In the Archaeological Museum of Thessaloniki you’ll find artefacts from Macedonia – an ancient civilisation.
If you’re a history buff then you’ll want to visit the Museum of the Kalavryta Holocaust, the only museum of its kind in Greece. It is situated in a former schoolhouse and honours those killed by the Nazis in the Second World War. Here you can discover their story and see personal possessions.
Foodies may like the Museum of the Olive and Greek Olive Oil, which tells the story of how olives became such a central ingredient in the country’s cuisine. See the ancient oil presses and discover how olive oil has also been used in various products such as perfumes.
Don’t miss The Museum of Contemporary Art that can be found in Hora. See work by world-renowned artists and visit the exhibitions dedicated to Greek painters and sculptors.
Outdoor adventure in Greece
Greece benefits from long, hot summers, making it the ideal destination for exploring the outdoors and enjoying the weather.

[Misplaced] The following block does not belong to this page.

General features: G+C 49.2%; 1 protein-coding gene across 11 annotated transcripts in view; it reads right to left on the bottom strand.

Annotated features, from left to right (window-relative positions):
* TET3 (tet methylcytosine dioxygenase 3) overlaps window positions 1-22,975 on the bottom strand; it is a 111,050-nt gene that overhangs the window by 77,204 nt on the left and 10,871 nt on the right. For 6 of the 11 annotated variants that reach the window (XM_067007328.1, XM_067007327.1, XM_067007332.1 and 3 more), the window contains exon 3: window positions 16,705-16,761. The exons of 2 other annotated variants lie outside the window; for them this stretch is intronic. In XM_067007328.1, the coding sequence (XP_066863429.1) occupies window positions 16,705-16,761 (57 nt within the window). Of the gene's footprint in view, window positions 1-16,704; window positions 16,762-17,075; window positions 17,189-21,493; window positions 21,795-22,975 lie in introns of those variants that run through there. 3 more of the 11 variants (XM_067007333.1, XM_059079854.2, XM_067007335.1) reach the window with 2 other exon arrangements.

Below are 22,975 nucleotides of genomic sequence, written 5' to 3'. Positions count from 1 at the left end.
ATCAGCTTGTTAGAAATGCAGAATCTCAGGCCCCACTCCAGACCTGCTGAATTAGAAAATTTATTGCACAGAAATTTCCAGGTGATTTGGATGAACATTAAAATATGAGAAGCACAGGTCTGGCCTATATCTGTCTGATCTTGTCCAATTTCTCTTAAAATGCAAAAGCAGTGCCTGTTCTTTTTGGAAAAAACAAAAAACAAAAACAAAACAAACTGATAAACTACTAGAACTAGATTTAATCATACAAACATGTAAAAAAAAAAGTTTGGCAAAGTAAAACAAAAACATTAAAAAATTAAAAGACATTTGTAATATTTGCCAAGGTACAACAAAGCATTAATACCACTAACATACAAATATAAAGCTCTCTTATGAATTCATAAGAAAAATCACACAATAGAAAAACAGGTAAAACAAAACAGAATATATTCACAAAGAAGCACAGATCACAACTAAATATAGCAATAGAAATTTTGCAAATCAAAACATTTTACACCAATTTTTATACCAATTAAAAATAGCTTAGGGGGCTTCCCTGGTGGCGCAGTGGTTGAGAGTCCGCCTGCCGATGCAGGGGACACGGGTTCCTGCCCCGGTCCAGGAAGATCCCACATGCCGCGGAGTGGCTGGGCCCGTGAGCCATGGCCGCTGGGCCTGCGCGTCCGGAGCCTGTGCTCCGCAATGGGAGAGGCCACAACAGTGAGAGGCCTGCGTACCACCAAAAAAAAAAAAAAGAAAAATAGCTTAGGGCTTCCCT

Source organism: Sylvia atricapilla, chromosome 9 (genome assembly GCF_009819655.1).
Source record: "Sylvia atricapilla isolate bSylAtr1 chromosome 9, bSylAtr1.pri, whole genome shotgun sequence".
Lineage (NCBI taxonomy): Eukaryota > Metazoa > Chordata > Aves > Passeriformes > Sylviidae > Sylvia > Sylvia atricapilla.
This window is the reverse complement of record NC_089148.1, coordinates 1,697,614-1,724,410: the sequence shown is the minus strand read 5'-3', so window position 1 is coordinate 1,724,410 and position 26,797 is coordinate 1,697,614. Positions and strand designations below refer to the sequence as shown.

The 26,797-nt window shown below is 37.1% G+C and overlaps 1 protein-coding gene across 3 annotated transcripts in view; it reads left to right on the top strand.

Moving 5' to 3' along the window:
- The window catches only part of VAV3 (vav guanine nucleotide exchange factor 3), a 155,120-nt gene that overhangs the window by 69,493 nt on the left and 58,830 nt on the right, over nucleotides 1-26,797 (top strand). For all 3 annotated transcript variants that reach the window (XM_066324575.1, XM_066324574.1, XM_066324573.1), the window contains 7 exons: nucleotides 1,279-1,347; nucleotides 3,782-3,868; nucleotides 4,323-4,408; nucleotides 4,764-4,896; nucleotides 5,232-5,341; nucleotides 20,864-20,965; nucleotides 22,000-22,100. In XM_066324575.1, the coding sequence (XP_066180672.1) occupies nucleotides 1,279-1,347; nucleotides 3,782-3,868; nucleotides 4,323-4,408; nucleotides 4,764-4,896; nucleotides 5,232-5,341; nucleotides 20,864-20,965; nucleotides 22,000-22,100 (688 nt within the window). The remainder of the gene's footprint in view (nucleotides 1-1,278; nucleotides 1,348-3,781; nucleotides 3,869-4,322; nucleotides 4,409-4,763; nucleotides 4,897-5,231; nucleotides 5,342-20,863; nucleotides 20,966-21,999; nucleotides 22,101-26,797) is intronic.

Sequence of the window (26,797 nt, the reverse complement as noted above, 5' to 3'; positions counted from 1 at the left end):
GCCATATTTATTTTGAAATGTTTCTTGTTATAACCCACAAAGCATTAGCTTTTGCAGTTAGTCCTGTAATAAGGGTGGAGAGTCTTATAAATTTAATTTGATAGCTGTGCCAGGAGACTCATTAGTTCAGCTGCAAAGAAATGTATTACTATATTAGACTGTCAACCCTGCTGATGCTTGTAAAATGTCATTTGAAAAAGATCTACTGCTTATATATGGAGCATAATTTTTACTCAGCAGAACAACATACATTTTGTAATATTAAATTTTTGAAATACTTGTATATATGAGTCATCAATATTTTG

If you would like to climb Mount Olympus, one of the most famous mountains in the world, then head to Litochoro. From here you can trek all the way to the top or just a part of it. You’ll be walking in the same spot where, in Greek mythology, Hades is believed to have ruled the underworld and Zeus sat on his throne.
Lake Plastira, a beautiful man-made lake, is situated in the Karditsa region of Greece. You can hike the trails that surround it or ride a horse among the oak and chestnut trees. Then go canoeing or rafting on the lake itself. If you have always dreamed of horse riding on the beach, then make sure you visit Zante.